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var arr = $(".producttypeid");
var premiumtypecodes = Array(arr.length);
for (var i = 0; i < arr.length; i++)
    premiumtypecodes[i] = arr[i].value;

The above code does not seem to work. The intent is to assign the output to an array. Anything that I am missing. Why this simple code does not work? Reasoning would be highly appreciated....

Based on the feedback I am adding sample markup and adding details to make my intent unambigous.

<input class="producttypeid" type="hidden" value="512">

I want to extract the value from all tags using style producttypeid and make an array

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It might be that the selected DOM elements are not form elements and therefore don't have a value property. What kind of elements are .producttypeid? –  Felix Kling Feb 20 '12 at 12:16
    
Just a thought: Are you sure that you need conversion? A wrapped set is basically an array, maybe you can use arr directly? –  Mikael Härsjö Feb 20 '12 at 12:19
    
Adding more data to the question. I just need to capture the value attribute. Here is the sample markup <input class="producttypeid" type="hidden" value="512"> –  user_v Feb 20 '12 at 12:43

3 Answers 3

up vote 2 down vote accepted

Here's how I'd do it:

var arr = $(".producttypeid");
var premiumtypecodes = [];
arr.each(function(index) {
    premiumtypecodes[index] = this.value;
});

That assumes all of the matching elements are input elements (because of the use of value). If some of them may be textarea or select elements, then change the line inside the iterator function to:

    premiumtypecodes[index] = $(this).val();

If they're not form fields at all, you'll have to define what you mean by their "value" (e.g., you might use $(this).text() to get their text content, or $(this).html() to get their markup, or something else entirely).

I'm not immediately seeing any problem with your version other than that you're missing an i after var:

for (var = 0; i < arr.length; i++)
//       ^--- here

Other than that, it should have worked, but note that although Array(arr.length) works, the usual way to write it is new Array(arr.length) (and there's no need to pre-set the length; JavaScript arrays aren't really arrays so you don't get the usual benefit of doing that).

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Fixed the typo in the code.. was trying various combinations on my machine. Forgot to edit correctly for the problem I wanted to describe. Thanks –  user_v Feb 20 '12 at 12:16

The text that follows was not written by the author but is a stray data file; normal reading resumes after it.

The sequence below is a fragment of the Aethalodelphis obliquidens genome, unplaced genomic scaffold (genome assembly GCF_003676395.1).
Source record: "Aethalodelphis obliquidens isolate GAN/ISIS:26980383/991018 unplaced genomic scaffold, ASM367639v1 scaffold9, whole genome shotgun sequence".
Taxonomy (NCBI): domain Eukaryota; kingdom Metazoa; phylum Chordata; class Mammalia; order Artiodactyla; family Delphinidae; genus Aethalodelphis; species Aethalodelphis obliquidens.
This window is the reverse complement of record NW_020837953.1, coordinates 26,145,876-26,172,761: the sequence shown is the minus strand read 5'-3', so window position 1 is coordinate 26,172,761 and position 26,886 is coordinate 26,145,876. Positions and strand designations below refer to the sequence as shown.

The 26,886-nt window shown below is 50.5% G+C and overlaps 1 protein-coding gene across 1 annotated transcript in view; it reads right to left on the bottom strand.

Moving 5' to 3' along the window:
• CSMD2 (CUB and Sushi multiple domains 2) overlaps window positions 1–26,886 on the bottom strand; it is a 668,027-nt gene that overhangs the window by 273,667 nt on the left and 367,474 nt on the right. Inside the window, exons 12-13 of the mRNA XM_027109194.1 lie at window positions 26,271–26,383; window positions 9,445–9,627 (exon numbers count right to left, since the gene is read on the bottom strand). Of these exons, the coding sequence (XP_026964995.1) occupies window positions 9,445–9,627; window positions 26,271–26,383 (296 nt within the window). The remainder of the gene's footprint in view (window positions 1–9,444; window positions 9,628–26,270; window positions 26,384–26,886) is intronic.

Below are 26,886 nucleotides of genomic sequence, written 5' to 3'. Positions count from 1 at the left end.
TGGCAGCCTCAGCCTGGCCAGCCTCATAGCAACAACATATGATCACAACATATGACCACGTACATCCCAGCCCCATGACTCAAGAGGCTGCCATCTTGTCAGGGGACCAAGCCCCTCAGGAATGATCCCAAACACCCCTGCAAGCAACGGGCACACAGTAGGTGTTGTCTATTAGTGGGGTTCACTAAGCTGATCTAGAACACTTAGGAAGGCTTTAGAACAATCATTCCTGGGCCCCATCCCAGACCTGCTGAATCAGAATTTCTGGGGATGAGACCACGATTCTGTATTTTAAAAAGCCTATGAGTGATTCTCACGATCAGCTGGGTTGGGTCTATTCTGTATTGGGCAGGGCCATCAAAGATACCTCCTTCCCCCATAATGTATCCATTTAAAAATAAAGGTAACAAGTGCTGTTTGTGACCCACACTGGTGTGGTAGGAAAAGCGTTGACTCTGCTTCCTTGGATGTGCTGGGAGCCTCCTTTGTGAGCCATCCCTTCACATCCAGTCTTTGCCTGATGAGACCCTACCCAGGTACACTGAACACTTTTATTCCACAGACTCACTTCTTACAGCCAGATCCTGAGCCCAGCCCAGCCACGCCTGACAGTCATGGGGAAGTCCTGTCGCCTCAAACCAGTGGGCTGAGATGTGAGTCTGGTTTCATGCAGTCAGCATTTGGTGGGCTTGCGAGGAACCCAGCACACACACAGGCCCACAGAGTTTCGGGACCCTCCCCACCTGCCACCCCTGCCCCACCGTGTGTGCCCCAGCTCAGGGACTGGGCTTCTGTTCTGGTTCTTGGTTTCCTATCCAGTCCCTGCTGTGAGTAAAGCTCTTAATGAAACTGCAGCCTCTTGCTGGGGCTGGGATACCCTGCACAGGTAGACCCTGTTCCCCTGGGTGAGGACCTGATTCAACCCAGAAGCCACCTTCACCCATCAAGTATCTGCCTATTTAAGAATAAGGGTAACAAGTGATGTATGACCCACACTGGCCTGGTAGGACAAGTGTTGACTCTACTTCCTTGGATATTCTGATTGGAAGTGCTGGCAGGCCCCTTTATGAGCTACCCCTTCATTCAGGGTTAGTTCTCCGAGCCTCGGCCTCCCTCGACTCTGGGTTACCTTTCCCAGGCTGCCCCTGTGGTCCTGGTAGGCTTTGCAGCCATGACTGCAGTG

@user129206: If the above didn't sort it out, you'll have to create a minimal replicating test case and post it to the question (and ideally also to jsbin.com or jsfiddle.net, but definitely include the code in the question as well). –  T.J. Crowder Feb 20 '12 at 12:44
    
I was actually using the literal representation for an array as used by you in your code. var premiumtypecodes = []; Since this did not work I was trying various ways. Btw, your code works and does what I want. Any idea why the code that I wrote does not work? –  user_v Feb 20 '12 at 12:49
    
@user129206: Again, you'll have to create a complete test case that demonstrates the problem. The markup and code you've shown work: jsbin.com/ukuvaz –  T.J. Crowder Feb 20 '12 at 12:53
    
Thanks for pointing to jsbin.com, better than jsfiddle... And the code that I wrote actually works with different jquery versions on the internet, as low as 1.4.2 –  user_v Feb 20 '12 at 13:37

jQuery provides helper methods for this kind of thing...

var premiumtypecodes = arr.map(function() {
    return this.value;
}).get();

See map

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You should use makeArray() a jQuery method that Convert an array-like object into a true JavaScript array.

var obj = $(".producttypeid");

var arr = $.makeArray(obj);

Taken from the docs

Many methods, both in jQuery and in JavaScript in general, return objects that are array-like. For example, the jQuery factory function $() returns a jQuery object that has many of the properties of an array (a length, the [] array access operator, etc.), but is not exactly the same as an array and lacks some of an array's built-in methods (such as .pop() and .reverse()).

Note that after the conversion, any special features the object had (such as the jQuery methods in our example) will no longer be present. The object is now a plain array.

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1  
arr[i].value is the original code: this adds the DOM elements rather than their values. –  lonesomeday Feb 20 '12 at 12:12
    
@lonesomeday i agree with what you are saying but i understood that he wanted to create an array of DOM elements (the question is not that clear) –  Nicola Peluchetti Feb 20 '12 at 12:14
    
I just need to capture the value attribute and make an array. Here is the sample text. <input class="producttypeid" type="hidden" value="512"> –  user_v Feb 20 '12 at 12:42
    
@user129206 then look at the other answers, as they are correct –  Nicola Peluchetti Feb 20 '12 at 12:43

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